Management, management, management: Since mosquitoes breed in standing water (in as little as a bottle cap, see how that works here) and most of the flies you are troubled by breed in manure, it is important to keep things emptied out and cleaned up. Trash, junk piles, tires, flower pots, gutters, lawn ornaments and toys in the yard– all are able to host a mosquito nursery. Walk around, pick things up or turn them over. Responsible animal owners understand manure management and daily pickup may not be feasible, but it bears noting that the cleaner you keep it, the better.

Clip it, cut it, groom it down: While pollinators like tall grass, shrubbery and other “wild” spaces to gather, unfortunately, so do pest insects. There is no right answer on this; you will simply have to decide which insect is your priority. A possible solution would be to groom the areas where you usually gather and create an unkempt area on the opposite end of your space.

Many cats lying on the ground beside a row of catnip plants.
Let's plant catnip, what could happen?
Cool it down: Mosquitoes and flies are disrupted by fan-blown air. Not only does it break up the scent trails they use to get to us, it makes it more difficult for them to fly. If you have a way to hang it, put a fan up over your patio. Or a simply set an oscillating fan where it will hit you. And either option works well in stables or barns.

Plant enemies of mosquitoes: The effort to reduce mosquito numbers can begin as simply as adding plants that repel mosquitoes to your garden. Many of these same plants also repel flies. Repellent plants include Eucalyptus, Marigolds, Basil, Catnip, Lavender, Peppermint, Citronella, Lemon Balm, Rosemary and Pennyroyal. Some of these plants serve a double duty as delicious additions to your table, so planting them is a definite win-win. Scientific studies have shown Catnip to be 10 times as effective as DEET in repelling mosquitoes. Of course, you may have to deal with additional cats in your yard.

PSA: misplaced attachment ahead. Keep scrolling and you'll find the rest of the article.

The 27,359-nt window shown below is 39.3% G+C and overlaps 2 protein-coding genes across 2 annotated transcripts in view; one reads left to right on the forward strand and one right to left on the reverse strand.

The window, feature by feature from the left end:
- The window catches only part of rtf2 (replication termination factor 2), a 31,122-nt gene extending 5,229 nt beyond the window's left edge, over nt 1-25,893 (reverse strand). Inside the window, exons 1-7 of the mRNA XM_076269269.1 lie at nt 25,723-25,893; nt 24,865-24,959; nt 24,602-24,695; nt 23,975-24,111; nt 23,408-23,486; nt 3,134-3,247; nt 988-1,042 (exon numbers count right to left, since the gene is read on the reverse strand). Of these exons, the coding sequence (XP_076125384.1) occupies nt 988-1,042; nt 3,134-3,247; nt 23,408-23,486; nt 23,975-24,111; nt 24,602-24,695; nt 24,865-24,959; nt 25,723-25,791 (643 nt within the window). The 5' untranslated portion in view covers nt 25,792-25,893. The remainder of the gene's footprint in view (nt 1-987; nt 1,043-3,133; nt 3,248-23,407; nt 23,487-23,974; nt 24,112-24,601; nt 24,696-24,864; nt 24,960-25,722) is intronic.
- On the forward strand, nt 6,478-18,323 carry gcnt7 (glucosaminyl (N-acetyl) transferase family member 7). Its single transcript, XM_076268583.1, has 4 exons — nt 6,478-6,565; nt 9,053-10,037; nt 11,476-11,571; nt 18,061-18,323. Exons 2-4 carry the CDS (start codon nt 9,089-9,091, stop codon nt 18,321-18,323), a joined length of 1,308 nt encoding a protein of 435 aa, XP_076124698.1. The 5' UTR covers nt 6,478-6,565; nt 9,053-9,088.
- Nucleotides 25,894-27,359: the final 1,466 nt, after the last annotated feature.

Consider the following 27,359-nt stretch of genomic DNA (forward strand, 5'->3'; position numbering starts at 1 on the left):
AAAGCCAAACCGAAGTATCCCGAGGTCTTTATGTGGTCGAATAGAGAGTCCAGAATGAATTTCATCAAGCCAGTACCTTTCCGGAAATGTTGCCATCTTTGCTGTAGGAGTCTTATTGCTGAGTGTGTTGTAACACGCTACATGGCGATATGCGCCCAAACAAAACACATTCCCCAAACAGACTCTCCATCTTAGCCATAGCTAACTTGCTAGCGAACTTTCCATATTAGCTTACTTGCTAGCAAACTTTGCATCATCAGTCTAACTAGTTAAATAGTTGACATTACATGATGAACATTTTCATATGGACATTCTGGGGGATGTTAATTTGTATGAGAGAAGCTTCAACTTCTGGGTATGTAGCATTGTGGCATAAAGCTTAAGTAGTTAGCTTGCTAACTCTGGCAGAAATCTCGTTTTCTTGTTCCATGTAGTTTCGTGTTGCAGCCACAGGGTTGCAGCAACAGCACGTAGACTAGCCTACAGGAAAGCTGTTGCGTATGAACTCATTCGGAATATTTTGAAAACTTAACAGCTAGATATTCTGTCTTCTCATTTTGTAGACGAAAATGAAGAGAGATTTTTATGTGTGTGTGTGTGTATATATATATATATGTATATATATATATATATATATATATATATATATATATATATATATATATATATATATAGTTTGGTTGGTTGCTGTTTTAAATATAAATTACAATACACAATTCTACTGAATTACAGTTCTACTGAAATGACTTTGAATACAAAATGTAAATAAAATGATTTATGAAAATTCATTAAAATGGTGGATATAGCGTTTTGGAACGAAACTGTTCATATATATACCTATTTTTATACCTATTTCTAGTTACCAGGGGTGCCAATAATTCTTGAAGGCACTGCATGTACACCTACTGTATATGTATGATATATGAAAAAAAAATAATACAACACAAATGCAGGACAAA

Lights out: Many, if not most, insects are drawn to light. But not all light is equal to them. Fluorescent lights are less attractive than incandescent. So, keep lights off near or in kennels, barns or stables. Or light up an area with incandescent light that is far away from you and your animals.

Closeup picture of a zebras rear end. Photo by Karim Manjra on UnsplashZebra camouflage:  Recent research has concluded that a zebra’s signature black and white stripes are actually an evolutionary adaptation to keep flies off them. The stripes mess with the fly’s vison and interrupt their ability to land. Apparently, this also works if you put a horse in a black and white coat. You can buy these here, along with fashionable zebra accessories. So, although your horse may feel like a fool in his new suit, he will have fewer flies bothering him.

None of these pest control suggestions will work if you have neighbors who do not have the same commitment to the fight as you do. The best solution to that problem is to befriend (or stay friendly to) them and encourage a dialogue around working together on this. Lend a hand to fix the problem; not only can you feel good about that, your own problem will be reduced. And that is all just good karma.

Submitted by Pam